February 5, 2004

In America

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First we see yet another family sneaking into America via Canada. I’m tempted to be outraged at the stereotype: an immigrant family is desperate to get into the US, so it sneaks through friendly Canada, a country so lax about their security they’ll let anyone in! But then I decide to relax and see what it is driving this family, what their motivation is for traveling to the “promised land.” And I am rewarded for my decision. In America is a poignant movie that portrays the lives of a young, hurting family in search of their future and their lost happiness.

That happiness used to take the form of Frankie, the youngest member of the Irish family the film follows through a short, tumultuous time in their lives. Back in Ireland, Frankie passed away when he was only five, leaving wounds in the hearts of each of the remaining family members. We can almost see his ghost haunting the family, though it is only at the very end of the film that we even see what this child looked like, and that is indeed a very fuzzy glimpse. Each member of the Irish clan grieves Frankie’s death in their own way: the father, Johnny (Paddy Considine), an aspiring actor, doesn’t have any emotion left to put into his acting, or even for his family; he hasn’t cried since Frankie died. The mother, Sarah (Samantha Morton), is trying to say good bye to her son without feeling as though she has forgotten him, and is also desperately trying to deal with the guilt she feels for outliving her son. Ten-year-old Christy (Sarah Bolger), who also superbly narrates the film, keeps her sadness between herself and her camcorder. And young Ariel (Emma Bolger), who is trying to figure out what happened to the family she thought she had.

Sharing their collective grief, and carrying the burden of his own despair, is their neighbour, Mateo (Djimon Hounsou), known at first to the family as the man who screams. Thanks to the angelic little girls (seriously, Ariel was dressed as an angel at the time), Mateo ends his screaming tirades and begins sharing in the lives of the distressed family. A mystery in his own right, we never really learn what the past held for him, or what has led him to the life he leads: just one more story in a city that’s already too full of such tales. He is a calm voice of security when everything else keeps changing. Mateo reminds the family that you have to believe that things will get better, that everything will be okay.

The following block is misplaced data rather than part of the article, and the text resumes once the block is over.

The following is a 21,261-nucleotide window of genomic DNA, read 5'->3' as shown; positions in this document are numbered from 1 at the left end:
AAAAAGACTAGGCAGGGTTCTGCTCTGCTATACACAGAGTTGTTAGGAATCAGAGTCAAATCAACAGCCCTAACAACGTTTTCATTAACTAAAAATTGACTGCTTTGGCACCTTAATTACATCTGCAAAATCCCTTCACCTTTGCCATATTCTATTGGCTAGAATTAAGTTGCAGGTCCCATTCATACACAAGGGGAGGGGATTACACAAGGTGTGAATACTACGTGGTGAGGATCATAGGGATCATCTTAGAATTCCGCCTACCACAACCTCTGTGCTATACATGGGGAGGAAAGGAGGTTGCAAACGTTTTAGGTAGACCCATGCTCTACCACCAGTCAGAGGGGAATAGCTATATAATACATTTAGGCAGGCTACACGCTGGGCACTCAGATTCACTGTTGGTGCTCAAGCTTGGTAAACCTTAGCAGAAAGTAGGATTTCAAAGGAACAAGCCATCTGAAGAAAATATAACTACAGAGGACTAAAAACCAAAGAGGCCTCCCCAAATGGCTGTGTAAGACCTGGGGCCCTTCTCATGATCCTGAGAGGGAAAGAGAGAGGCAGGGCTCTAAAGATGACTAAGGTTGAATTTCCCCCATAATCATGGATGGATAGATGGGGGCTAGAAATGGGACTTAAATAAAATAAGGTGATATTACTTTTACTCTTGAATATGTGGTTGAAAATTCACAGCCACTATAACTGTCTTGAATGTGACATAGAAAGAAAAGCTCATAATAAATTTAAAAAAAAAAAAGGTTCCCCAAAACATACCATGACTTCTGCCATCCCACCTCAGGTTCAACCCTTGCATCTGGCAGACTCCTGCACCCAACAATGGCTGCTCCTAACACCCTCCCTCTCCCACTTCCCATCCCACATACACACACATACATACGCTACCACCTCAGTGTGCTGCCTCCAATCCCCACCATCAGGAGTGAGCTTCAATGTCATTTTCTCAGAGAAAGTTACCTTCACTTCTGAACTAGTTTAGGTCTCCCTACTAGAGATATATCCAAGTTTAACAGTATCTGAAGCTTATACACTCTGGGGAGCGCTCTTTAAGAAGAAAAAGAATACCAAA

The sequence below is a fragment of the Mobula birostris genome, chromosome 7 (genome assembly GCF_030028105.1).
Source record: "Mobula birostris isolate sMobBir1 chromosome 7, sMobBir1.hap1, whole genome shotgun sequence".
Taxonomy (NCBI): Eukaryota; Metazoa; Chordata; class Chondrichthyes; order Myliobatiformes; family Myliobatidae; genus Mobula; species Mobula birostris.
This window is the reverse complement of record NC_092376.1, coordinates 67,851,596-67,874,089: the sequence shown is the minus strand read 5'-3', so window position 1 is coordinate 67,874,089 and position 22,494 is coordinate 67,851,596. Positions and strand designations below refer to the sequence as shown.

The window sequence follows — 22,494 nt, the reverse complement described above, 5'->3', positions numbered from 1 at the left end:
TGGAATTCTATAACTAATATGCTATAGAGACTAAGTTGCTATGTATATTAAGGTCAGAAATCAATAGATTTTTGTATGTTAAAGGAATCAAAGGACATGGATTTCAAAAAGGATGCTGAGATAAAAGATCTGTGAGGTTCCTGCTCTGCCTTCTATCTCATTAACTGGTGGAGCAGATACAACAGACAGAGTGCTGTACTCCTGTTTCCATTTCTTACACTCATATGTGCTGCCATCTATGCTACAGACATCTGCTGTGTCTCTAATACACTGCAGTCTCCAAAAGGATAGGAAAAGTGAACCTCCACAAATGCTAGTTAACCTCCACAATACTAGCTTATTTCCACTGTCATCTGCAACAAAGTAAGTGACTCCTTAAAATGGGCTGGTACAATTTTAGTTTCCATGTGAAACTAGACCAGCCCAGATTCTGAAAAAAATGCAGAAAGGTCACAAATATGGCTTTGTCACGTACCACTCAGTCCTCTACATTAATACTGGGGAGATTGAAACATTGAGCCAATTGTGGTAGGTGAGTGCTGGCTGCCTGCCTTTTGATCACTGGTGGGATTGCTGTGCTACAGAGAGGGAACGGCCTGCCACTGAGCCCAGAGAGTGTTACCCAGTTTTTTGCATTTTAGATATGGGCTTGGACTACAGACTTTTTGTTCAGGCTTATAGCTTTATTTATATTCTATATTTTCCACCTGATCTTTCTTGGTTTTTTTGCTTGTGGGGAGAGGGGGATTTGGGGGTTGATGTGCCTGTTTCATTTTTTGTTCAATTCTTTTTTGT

There is a certain spirituality that seems to permeate the film, both in conventional religious forms and broader issues of faith. Johnny lost faith in God after Frankie died and hasn’t been able to believe in anything since. Sarah is still very much a devout Catholic and insists that both Christy and Ariel attend Catholic school, no matter what the cost. When he first meets the little lasses, Mateo looks around the hallway after them, as though someone were missing, someone else who should be there, the ghost of Frankie. And when he isn’t there, we feel that loss keenly. There is a void that Frankie has left behind him.

This void has followed them all the way from Ireland to New York, a city that serves as a beautiful backdrop and an inspirational dream in this movie. New York is almost worshipped, as every scene unfolds a new way to love the city and the people who inhabit it. For instance, the apartment building into which the family moves was originally a pigeon-infested dump with a bathtub in the middle of the living room. The family transforms their less than perfect surroundings into a home of love and hope. Then there’s the perpetual junkie in the building, a harmless fellow who swears every day that he’s getting clean. Or the beggar in the street who even offers Johnny food stamps in return for the few dollars Johnny has given him out of kindness and pity. Everywhere the city is portrayed as intense, alive, bursting with hope and new life.

This is the sort of movie that when you sniffle and try to hide your tears, it only alerts you to the sniffles all around you. True emotion in a film is rare, almost as rare as in everyday life. In this film, everyone’s holding back something, an anguish that coils around the midsection and suffocates. Honesty aids in the uncoiling of emotion that sets you free. No longer under the tyranny of that which can’t be said, the family can finally look out at the moon and wave good bye to their painful past while embracing each other.


Archived article by Sue Karp